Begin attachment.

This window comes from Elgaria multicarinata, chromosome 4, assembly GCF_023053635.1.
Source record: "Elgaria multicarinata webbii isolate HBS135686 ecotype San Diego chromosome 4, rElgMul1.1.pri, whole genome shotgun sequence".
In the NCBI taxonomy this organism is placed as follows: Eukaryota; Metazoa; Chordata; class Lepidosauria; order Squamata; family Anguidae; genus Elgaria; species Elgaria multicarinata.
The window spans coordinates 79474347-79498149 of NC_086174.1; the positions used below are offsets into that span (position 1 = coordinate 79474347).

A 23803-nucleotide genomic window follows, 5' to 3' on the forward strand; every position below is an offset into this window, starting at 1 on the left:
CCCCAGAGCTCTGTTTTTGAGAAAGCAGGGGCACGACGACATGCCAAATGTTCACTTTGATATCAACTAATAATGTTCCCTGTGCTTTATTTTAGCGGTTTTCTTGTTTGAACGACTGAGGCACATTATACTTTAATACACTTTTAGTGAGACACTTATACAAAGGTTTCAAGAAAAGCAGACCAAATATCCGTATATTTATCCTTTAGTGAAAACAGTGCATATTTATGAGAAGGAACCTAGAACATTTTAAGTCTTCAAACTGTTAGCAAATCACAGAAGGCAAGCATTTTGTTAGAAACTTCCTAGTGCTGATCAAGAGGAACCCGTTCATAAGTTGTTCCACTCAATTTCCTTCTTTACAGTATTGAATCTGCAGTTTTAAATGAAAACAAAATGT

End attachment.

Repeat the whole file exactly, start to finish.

This window comes from Elgaria multicarinata, chromosome 4, assembly GCF_023053635.1.
Source record: "Elgaria multicarinata webbii isolate HBS135686 ecotype San Diego chromosome 4, rElgMul1.1.pri, whole genome shotgun sequence".
In the NCBI taxonomy this organism is placed as follows: Eukaryota; Metazoa; Chordata; class Lepidosauria; order Squamata; family Anguidae; genus Elgaria; species Elgaria multicarinata.
The window spans coordinates 79474347-79498149 of NC_086174.1; the positions used below are offsets into that span (position 1 = coordinate 79474347).

A 23803-nucleotide genomic window follows, 5' to 3' on the forward strand; every position below is an offset into this window, starting at 1 on the left:
CCCCAGAGCTCTGTTTTTGAGAAAGCAGGGGCACGACGACATGCCAAATGTTCACTTTGATATCAACTAATAATGTTCCCTGTGCTTTATTTTAGCGGTTTTCTTGTTTGAACGACTGAGGCACATTATACTTTAATACACTTTTAGTGAGACACTTATACAAAGGTTTCAAGAAAAGCAGACCAAATATCCGTATATTTATCCTTTAGTGAAAACAGTGCATATTTATGAGAAGGAACCTAGAACATTTTAAGTCTTCAAACTGTTAGCAAATCACAGAAGGCAAGCATTTTGTTAGAAACTTCCTAGTGCTGATCAAGAGGAACCCGTTCATAAGTTGTTCCACTCAATTTCCTTCTTTACAGTATTGAATCTGCAGTTTTAAATGAAAACAAAATGT